It’s a difficult reality, but it needs to be stated: a ruling in favor of Hobby Lobby could lead to more abortions. We recognize that this is a provocative statement. Our intention is not merely to get your attention, but to provoke thought. As an evangelical Christian, political science professor and a Jewish, family-planning physician we hope to shed some light on the consequences of an issue that has been at the center of too much partisan rancor and division.
The issues are birth control and whether private for-profit corporations can deny their employees coverage based on the religious beliefs of their owners. In just a few weeks, the Supreme Court will decide what the Constitution requires. We believe that whatever the court decision, faith-based businesses that value life should provide the full range of birth control options for their employees.
Bottom line: Contraception doesn’t cause abortions, it helps prevent them. A ruling allowing for-profit corporations to deny their employees contraceptive coverage would actually undermine increased access to the most effective ways to prevent unintended pregnancy and abortions.
In March, the court heard arguments from a $3 billion national chain of craft and home décor stores called Hobby Lobby. Along with nearly 50 other for-profit corporations that have filed suit, Hobby Lobby is demanding a similar religious opt-out from the contraceptive requirement in the Affordable Care Act that the Obama administration has granted to houses of worship and faith-based nonprofits.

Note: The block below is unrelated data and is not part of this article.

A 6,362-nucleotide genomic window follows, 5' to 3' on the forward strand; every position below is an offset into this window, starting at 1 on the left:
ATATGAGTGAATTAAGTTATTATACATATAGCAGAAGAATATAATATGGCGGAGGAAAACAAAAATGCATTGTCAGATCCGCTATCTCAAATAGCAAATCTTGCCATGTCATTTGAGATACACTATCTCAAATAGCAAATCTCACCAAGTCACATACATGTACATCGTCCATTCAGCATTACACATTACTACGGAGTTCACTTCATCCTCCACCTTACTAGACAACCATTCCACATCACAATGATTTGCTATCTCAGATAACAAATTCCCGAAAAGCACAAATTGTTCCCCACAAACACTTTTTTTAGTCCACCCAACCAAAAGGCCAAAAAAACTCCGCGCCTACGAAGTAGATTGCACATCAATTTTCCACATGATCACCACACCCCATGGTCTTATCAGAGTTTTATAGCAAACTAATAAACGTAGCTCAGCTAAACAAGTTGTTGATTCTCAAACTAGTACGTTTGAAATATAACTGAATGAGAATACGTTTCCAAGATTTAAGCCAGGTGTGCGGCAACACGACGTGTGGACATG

Here is the irony: Although the owners of these for-profit corporations oppose the contraceptive requirement because of their pro-life religious beliefs, the requirement they oppose will dramatically reduce abortions.
First, we feel a moral obligation to clear something up. Misinformation and outdated research have bred confusion as to how exactly various methods of contraception work. Freedom of religion is too important for claims of conscience not to be based on scientific evidence.
To be clear: None of the contraceptive methods employers are required to cover under the Affordable Care Act cause abortion, including the specific types of contraception to which Hobby Lobby objects. Instead, these contraceptive methods work by preventing pregnancy (fertilization) from occurring in the first place. For instance, the intrauterine device works primarily by preventing fertilization. Plan B (or the progestin-containing, morning-after pill), along with Ella (ulipristal acetate), delay the release of a woman’s egg from her ovary. The egg does not get fertilized, which means the woman does not become pregnant.
In fact, long-acting contraceptive methods, such as IUDs and implants, are the most effective forms of contraception for preventing unintended pregnancies. And preventing unintended pregnancy is key for those who identify as pro-life, because almost half of all unintended pregnancies end in abortion.
Rep. Elijah Cummings, D-Md., right, hugs Harold Schaitberger, General President of the International Association of Fire Fighters, after the Congressman spoke at the IAFF's Legislative Conference General Session at the Hyatt Regency on Capitol Hill, March 9, 2015. The day featured addresses by members of Congress and Vice President Joe Biden.